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FR-1 Fireball
An FR-1 Fireball of VF-66 at NAS North Island, 1945
Role Fighter
Manufacturer Ryan Aeronautical
First flight 25 June 1944
Introduced March 1945
Primary user United States Navy
Produced 1944–1945
Number built 66
Variants XF2R Dark Shark

The Ryan FR Fireball was a composite propeller and jet-powered aircraft designed by Ryan Aeronautical for the United States Navy during World War II. The Fireball entered service before the end of the war, but did not see combat. The FR-1 Fireball was the United States Navy's first aircraft with jet propulsion.


Design and development

Design began in 1943 to a proposal instigated by Admiral John S. McCain, Sr. for a composite-powered fighter; early jet engines had sluggish acceleration which was considered unsafe and unsuitable for aircraft carrier takeoff and landing. Ryan aeronautical engineer Benjamin Tyler Salmon was tasked with designing an aircraft to meet these criteria. His solution was a composite design that allowed for conventional piston-powered flight but gave a jet for higher speeds.

FR-1 trials aboard USS Ranger, May 1945.

The first prototype flew on 25 June 1944, but it was lost in a crash at China Lake NAS in October that year. Investigation showed that the wing rivets were insufficiently strong, a problem cured by doubling the number of rivets, but not before the other two prototypes crashed in similar fashion.

Operational history

An FR-1 launching from USS Badoeng Strait, 1947.

Orders for 700 aircraft were placed, but only 66 were delivered before Japan's surrender. One squadron, VF-66, was equipped with the aircraft before war's end, but they never saw combat. On 6 November 1945, the Fireball was the first aircraft to land under jet power on the escort carrier USS Wake Island, albeit unintentionally. After the radial engine of an FR-1 failed on final approach, the pilot managed to start the jet engine and land, barely catching the last arrestor wire before hitting the ship's crash barrier.[1][2]

US Navy pilots considered Fireball to be a uniquely poorly chosen name, given its "fiery accident" connotations. The aircraft were withdrawn in 1947, fairly soon after the war's end. With the rapid advance in technology, and the removal of the pressing need to get anything into combat quickly, the Navy decided to wait for better aircraft to be developed.

The FR-1 Fireball was further developed into the XFR-2 which used a 1,500 hp (1,119 kW) Wright R-1820-74W in place of the -72W. One single airframe was converted to this configuration. No prototypes were built for the next proposed variant, the FR-3, which would use a General Electric I-20 turbojet. The fastest Fireball was the XFR-4, which had a Westinghouse J34 turbojet and was some 100 mph (161 km/h) faster than the FR-1.[3] The final variant was the XF2R-1 Dark Shark, which replaced the piston engine with a General Electric XT31-GE-2 turboprop, but this never entered service, though a prototype was built. This was used by Al Conover to set a new world altitude record for turboprop aircraft of 39,160 ft (11,936 m) on 2 May 1947.[4]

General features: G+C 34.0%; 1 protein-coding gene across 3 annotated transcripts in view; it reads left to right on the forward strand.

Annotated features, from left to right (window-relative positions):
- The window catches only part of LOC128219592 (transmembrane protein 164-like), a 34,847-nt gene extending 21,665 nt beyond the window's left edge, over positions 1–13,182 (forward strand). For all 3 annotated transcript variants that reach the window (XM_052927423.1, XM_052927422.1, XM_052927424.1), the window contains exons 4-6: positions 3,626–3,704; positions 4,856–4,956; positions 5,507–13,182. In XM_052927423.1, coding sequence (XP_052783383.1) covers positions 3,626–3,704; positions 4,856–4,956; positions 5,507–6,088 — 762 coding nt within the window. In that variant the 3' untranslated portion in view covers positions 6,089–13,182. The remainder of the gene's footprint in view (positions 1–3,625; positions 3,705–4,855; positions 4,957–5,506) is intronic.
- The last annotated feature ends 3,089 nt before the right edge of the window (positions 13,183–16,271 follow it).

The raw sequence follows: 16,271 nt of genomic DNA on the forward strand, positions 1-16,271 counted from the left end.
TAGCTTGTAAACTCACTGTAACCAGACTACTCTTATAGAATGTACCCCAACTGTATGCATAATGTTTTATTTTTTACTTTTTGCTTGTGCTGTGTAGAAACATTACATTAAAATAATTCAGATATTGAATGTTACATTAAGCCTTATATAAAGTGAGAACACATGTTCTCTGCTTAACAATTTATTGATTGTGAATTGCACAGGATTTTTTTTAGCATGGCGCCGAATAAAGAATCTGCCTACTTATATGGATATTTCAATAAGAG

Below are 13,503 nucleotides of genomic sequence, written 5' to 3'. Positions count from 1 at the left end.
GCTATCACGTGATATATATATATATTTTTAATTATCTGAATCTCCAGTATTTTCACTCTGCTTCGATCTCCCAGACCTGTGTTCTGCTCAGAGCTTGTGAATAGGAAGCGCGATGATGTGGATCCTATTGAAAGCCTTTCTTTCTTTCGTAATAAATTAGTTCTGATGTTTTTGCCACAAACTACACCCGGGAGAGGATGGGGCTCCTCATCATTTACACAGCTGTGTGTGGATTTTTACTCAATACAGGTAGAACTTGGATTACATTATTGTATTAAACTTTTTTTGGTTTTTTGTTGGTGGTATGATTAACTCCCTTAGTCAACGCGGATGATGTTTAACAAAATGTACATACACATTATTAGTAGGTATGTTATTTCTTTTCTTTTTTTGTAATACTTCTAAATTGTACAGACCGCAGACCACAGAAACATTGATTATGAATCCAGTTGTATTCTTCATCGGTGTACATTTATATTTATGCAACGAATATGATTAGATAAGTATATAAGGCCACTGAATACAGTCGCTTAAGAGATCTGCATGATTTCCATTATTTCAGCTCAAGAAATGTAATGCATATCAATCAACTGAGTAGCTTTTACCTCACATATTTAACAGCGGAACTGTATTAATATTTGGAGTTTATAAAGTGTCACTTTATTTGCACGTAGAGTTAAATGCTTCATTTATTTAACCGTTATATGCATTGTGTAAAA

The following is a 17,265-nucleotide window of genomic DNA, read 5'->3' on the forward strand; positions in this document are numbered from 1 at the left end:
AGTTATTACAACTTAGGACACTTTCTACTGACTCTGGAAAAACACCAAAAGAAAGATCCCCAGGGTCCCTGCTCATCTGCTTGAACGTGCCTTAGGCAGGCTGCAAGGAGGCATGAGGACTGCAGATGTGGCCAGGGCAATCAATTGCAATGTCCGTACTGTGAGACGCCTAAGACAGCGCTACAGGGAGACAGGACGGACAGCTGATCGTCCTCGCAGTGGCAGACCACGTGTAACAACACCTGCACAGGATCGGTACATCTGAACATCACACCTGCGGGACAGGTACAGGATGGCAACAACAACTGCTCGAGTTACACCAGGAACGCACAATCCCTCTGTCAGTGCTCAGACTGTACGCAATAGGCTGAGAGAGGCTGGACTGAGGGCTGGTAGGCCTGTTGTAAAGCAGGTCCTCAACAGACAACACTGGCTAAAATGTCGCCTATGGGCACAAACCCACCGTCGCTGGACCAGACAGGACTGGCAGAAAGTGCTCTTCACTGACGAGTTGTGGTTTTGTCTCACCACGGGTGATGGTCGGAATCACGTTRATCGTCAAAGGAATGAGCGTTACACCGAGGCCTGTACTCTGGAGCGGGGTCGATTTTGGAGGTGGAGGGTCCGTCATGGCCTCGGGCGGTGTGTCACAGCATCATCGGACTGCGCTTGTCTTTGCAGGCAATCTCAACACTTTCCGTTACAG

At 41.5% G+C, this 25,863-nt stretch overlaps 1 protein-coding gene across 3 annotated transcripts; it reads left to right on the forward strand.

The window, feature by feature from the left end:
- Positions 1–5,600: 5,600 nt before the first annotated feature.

Prototype aircraft, three built.
FR-1 Fireball
Single-seat fighter aircraft, 66 built.


VF-66 planes at NAS North Island, 1945.
 United States

The "Firebirds" squadron was known under three names:

    • VF-66 (May 1945 – October 1945)
    • VF-41 (October 1945 – mid-1947), redesignated VF-1E in November 1946
    • VRF-32


Only a single example, FR-1, Bu. 39657 still survives. Deployed first to NASA Ames, the aircraft served as an instructional airframe at a technical school before being acquired by the Planes of Fame Air Museum at Chino, California in the 1960s. After restoration to static display condition, 39657 was rolled out at Chino on 13 June 2009.[5]

Specifications (FR-1)

General characteristics

  • Crew: one
  • Length: 32 ft 4 in (12.19 m)
  • Wingspan: 40 ft 0 in (12.19 m)
  • Height: 13 ft 7¼ in (4.15 m)
  • Wing area: 275 ft² (25.6 m²)
  • Empty weight: 7,915 lb (3,590 kg)
  • Loaded weight: 10,595 lb (4,806 kg)
  • Powerplant:



See also

Related development

Comparable aircraft

Related lists




  1. ^ "First Jet Landing." Naval Aviation News, United States Navy, March 1946, p. 6.
  2. ^ A month later on 4 December 1945, a Sea Vampire piloted by Royal Navy Captain Eric "Winkle" Brown was the first aircraft to perform an intentional and planned jet-powered landing on an aircraft carrier.
  3. ^ McDowell 1995, p. 39.
  4. ^ McDowell 1995, p. 45.
  5. ^ Mormillo, Frank B. "Prop-and-Jet Fireball rolled out." Flypast, No. 338, September 2009.


  • Ginter, Steve. Ryan FR-1 Fireball and XF2R-1 Darkshark, Naval Fighters Number 28. Simi Valley, CA: Ginter Books, 1995. ISBN 0-942612-28-0.
  • Green, William. "Ryan FR-1 Fireball". 'War Planes of the Second World War, Volume Four: Fighters. London: Macdonald & Co. (Publishers) Ltd., 6th impression 1969, 1961, pp. 186–187. ISBN 0-356-01448-7.
  • Green, William and Gordon Swanborough. "Ryan FR-1 Fireball". WW2 Fact Files: US Navy and Marine Corps Fighters. London, UK: Macdonald and Jane's, 1976, pp. 66–68. ISBN 0-356-08222-9.
  • McDowell, Ernest. FR-1 Fireball (Mini in action number 5). Carrollton, TX: Squadron/Signal Publications Inc., 1995. ISBN 0-89747-344-2.

External links


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